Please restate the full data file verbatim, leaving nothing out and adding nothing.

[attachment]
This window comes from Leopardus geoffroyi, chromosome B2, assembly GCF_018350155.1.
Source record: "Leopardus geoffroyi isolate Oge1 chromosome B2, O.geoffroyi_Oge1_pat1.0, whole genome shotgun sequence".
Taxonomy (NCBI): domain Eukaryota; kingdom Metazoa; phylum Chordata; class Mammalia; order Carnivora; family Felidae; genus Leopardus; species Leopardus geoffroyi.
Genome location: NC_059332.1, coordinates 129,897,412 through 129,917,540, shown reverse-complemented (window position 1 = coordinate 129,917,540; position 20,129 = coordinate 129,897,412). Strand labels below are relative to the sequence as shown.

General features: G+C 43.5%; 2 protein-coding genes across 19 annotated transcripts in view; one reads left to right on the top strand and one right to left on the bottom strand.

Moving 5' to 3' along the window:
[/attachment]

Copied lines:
This window comes from Leopardus geoffroyi, chromosome B2, assembly GCF_018350155.1.
Source record: "Leopardus geoffroyi isolate Oge1 chromosome B2, O.geoffroyi_Oge1_pat1.0, whole genome shotgun sequence".
Taxonomy (NCBI): domain Eukaryota; kingdom Metazoa; phylum Chordata; class Mammalia; order Carnivora; family Felidae; genus Leopardus; species Leopardus geoffroyi.
Genome location: NC_059332.1, coordinates 129,897,412 through 129,917,540, shown reverse-complemented (window position 1 = coordinate 129,917,540; position 20,129 = coordinate 129,897,412). Strand labels below are relative to the sequence as shown.

General features: G+C 43.5%; 2 protein-coding genes across 19 annotated transcripts in view; one reads left to right on the top strand and one right to left on the bottom strand.

Moving 5' to 3' along the window: